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Washington State Institute for Public Policy
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Infant Health and Development Program (IHDP)

Public Health & Prevention: Home- or Family-based
Benefit-cost methods last updated December 2023.  Literature review updated August 2017.
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The Infant Health and Development Program (IHDP) is an early intervention program for preterm (< 37 weeks gestation), low birthweight (< 2,500 grams) infants that aims to improve children’s cognitive and behavioral outcomes. This three-year intervention includes home visits, weekday attendance at an educational child day care program, and bimonthly parent group meetings. In the included study, all participants in the treatment and comparison groups received pediatric follow-up services (treatment as usual).
For an overview of WSIPP's Benefit-Cost Model, please see this guide. The estimates shown are present value, life cycle benefits and costs. All dollars are expressed in the base year chosen for this analysis (2022). The chance the benefits exceed the costs are derived from a Monte Carlo risk analysis. The details on this, as well as the economic discount rates and other relevant parameters are described in our Technical Documentation.
Benefit-Cost Summary Statistics Per Participant
Benefits to:
Taxpayers $6,259 Benefits minus costs ($39,607)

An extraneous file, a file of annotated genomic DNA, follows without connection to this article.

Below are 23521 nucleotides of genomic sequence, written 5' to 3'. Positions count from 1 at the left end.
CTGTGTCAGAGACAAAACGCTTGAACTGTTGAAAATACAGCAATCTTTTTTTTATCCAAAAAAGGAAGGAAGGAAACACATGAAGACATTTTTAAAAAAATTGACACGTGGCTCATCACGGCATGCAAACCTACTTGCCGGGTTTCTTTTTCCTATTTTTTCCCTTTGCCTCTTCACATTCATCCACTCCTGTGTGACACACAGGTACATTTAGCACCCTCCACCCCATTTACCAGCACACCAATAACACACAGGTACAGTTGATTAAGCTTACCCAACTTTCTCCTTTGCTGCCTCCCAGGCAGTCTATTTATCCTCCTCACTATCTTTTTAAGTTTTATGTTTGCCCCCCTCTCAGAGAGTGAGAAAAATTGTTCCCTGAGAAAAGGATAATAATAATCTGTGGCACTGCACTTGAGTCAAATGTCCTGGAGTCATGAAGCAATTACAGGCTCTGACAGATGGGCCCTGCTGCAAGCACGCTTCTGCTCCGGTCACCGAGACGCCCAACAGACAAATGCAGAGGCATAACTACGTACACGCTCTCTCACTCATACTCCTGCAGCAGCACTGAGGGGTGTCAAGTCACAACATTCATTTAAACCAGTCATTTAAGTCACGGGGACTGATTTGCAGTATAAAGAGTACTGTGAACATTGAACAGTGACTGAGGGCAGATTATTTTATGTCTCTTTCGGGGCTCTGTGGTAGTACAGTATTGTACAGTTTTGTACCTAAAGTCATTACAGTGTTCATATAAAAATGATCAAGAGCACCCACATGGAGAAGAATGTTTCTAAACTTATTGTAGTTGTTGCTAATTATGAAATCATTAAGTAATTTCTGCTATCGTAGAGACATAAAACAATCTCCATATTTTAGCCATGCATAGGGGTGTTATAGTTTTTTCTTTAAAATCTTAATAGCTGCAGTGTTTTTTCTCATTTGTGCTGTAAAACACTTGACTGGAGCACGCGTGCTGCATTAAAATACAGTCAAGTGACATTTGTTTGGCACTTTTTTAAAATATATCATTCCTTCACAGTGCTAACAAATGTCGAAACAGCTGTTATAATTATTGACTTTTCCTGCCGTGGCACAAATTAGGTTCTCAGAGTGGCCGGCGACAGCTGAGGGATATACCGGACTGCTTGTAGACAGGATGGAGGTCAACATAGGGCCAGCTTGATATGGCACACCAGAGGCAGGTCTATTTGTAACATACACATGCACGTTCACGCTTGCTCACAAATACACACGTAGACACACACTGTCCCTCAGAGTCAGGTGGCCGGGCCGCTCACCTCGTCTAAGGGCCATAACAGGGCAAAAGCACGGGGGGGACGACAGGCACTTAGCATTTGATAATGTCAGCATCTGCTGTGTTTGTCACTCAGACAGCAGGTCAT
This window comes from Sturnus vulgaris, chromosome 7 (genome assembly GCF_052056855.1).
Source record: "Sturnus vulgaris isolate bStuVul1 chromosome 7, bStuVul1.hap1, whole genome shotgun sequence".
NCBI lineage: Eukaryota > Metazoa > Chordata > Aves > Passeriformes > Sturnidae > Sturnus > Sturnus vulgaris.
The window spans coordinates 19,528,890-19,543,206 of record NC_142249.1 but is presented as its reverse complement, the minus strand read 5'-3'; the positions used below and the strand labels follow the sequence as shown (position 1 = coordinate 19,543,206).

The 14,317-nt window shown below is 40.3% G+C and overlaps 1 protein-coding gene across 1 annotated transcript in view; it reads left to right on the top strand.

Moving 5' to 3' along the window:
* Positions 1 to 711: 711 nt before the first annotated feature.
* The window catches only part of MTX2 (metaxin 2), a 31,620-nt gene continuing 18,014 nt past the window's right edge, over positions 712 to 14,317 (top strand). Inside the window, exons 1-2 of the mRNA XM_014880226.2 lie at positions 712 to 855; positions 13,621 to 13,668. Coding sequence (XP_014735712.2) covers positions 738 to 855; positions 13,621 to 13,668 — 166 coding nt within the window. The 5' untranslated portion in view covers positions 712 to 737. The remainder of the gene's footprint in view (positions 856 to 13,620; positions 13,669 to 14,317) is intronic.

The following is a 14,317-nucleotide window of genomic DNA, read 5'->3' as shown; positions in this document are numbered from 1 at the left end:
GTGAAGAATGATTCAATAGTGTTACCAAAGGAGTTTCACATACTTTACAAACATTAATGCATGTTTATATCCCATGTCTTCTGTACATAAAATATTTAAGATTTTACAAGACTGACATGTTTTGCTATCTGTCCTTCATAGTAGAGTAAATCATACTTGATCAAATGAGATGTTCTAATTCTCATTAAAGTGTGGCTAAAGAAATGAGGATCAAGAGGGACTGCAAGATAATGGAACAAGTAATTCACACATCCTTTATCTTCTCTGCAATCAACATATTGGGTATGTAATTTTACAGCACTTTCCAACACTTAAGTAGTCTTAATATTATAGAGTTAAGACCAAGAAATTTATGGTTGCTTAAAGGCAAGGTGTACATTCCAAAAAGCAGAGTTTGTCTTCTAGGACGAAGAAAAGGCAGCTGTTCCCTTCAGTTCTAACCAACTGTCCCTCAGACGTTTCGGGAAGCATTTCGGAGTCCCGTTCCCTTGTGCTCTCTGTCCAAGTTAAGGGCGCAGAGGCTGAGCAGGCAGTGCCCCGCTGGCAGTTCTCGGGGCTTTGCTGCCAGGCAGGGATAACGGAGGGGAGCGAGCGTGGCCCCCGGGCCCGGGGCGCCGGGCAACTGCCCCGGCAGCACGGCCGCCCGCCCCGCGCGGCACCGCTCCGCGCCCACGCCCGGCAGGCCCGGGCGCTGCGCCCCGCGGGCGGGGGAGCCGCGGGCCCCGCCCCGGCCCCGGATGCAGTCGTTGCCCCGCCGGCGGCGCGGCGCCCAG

Participants $13,622 Benefit to cost ratio $0.15
Others $10,109 Chance the program will produce
Indirect ($22,952) benefits greater than the costs 23%
Total benefits $7,038
Net program cost ($46,645)
Benefits minus cost ($39,607)

^WSIPP’s benefit-cost model does not monetize this outcome.

Meta-analysis is a statistical method to combine the results from separate studies on a program, policy, or topic in order to estimate its effect on an outcome. WSIPP systematically evaluates all credible evaluations we can locate on each topic. The outcomes measured are the types of program impacts that were measured in the research literature (for example, crime or educational attainment). Treatment N represents the total number of individuals or units in the treatment group across the included studies.

An effect size (ES) is a standard metric that summarizes the degree to which a program or policy affects a measured outcome. If the effect size is positive, the outcome increases. If the effect size is negative, the outcome decreases. See Estimating Program Effects Using Effect Sizes for additional information.

Adjusted effect sizes are used to calculate the benefits from our benefit cost model. WSIPP may adjust effect sizes based on methodological characteristics of the study. For example, we may adjust effect sizes when a study has a weak research design or when the program developer is involved in the research. The magnitude of these adjustments varies depending on the topic area.

WSIPP may also adjust the second ES measurement. Research shows the magnitude of some effect sizes decrease over time. For those effect sizes, we estimate outcome-based adjustments which we apply between the first time ES is estimated and the second time ES is estimated. We also report the unadjusted effect size to show the effect sizes before any adjustments have been made. More details about these adjustments can be found in our Technical Documentation.